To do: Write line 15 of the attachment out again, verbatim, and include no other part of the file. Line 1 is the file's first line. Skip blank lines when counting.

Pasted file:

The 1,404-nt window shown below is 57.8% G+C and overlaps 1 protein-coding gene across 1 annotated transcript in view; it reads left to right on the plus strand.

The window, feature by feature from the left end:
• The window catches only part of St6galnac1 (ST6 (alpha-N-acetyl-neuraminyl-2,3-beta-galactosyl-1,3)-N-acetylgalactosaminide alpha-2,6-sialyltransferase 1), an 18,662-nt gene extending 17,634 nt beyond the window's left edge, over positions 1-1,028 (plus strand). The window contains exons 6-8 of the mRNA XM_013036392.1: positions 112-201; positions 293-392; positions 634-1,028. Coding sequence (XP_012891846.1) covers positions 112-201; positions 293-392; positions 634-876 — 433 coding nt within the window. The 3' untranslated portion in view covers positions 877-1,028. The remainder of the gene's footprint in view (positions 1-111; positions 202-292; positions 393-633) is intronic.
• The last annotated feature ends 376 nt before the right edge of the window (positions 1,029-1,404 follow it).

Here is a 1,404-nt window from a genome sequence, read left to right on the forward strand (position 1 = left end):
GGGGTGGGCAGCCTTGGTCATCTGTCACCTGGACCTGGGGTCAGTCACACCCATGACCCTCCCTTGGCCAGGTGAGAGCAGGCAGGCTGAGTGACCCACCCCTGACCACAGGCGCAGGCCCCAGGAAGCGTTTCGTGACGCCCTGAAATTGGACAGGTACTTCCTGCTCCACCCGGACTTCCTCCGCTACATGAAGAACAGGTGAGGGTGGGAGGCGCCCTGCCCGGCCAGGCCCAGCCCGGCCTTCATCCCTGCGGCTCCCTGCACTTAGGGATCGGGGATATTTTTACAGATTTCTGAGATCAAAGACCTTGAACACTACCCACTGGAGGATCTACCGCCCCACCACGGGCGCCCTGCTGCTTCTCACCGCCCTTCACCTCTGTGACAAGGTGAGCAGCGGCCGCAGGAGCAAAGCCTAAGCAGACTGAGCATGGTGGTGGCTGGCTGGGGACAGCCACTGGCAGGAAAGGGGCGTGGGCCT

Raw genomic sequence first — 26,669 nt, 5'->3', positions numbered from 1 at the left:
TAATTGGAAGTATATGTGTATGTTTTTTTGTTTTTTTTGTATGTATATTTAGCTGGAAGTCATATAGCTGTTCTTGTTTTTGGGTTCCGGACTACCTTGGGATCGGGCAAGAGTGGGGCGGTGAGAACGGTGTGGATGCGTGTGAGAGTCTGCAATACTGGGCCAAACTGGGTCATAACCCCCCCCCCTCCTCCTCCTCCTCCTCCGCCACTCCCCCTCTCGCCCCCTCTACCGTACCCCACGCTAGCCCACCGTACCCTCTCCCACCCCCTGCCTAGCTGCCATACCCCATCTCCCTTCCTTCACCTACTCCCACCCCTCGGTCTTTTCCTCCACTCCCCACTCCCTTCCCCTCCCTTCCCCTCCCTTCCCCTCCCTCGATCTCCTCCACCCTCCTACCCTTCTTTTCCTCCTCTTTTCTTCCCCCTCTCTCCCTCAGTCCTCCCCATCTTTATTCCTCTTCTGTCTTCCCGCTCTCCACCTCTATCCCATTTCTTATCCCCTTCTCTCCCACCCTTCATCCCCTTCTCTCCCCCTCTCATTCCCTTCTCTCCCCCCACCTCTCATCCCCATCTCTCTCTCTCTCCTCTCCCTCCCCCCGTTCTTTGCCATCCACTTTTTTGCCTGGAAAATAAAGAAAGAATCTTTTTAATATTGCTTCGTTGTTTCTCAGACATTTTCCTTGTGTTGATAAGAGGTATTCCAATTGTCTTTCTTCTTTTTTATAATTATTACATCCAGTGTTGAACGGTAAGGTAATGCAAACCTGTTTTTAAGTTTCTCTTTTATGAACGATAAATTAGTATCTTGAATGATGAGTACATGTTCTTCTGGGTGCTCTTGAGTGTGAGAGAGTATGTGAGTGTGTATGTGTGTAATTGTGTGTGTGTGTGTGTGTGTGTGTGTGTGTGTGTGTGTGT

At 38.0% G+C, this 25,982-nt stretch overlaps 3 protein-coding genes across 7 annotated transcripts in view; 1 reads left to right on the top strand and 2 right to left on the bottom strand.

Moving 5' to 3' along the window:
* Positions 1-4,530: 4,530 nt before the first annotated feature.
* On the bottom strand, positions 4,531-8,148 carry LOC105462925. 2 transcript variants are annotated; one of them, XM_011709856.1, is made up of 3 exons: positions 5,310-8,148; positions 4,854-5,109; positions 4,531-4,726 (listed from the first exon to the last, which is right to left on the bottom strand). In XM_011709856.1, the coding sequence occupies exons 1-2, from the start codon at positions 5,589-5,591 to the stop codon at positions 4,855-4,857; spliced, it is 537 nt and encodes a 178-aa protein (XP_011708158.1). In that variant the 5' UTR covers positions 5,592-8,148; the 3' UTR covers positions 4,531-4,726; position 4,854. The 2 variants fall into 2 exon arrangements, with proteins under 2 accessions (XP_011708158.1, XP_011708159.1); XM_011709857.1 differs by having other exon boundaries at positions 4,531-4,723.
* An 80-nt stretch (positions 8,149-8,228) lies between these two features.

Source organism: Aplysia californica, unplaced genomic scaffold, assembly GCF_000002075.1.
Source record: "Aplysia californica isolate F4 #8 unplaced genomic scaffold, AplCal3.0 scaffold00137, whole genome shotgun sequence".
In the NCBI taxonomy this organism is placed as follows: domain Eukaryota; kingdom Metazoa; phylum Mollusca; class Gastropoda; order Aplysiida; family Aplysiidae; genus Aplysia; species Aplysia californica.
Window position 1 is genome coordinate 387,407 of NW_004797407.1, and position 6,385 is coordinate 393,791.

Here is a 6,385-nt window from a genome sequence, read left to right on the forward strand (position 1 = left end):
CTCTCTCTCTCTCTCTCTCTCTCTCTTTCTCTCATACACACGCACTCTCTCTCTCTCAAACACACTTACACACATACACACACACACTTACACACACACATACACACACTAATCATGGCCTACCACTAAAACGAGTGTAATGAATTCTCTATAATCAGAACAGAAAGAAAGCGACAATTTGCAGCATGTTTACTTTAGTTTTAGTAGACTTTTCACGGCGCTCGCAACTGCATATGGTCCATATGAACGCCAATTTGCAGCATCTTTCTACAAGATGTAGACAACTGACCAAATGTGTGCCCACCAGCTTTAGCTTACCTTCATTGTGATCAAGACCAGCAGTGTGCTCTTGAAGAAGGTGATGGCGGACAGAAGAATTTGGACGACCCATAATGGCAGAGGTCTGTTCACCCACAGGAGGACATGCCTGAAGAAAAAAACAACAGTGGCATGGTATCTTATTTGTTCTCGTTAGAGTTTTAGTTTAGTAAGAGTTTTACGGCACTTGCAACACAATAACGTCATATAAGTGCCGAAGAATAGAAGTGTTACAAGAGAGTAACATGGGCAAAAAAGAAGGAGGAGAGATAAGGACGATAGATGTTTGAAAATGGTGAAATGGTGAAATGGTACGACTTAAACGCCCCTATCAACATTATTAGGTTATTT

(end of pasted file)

Source record: "Aplysia californica isolate F4 #8 unplaced genomic scaffold, AplCal3.0 scaffold00137, whole genome shotgun sequence".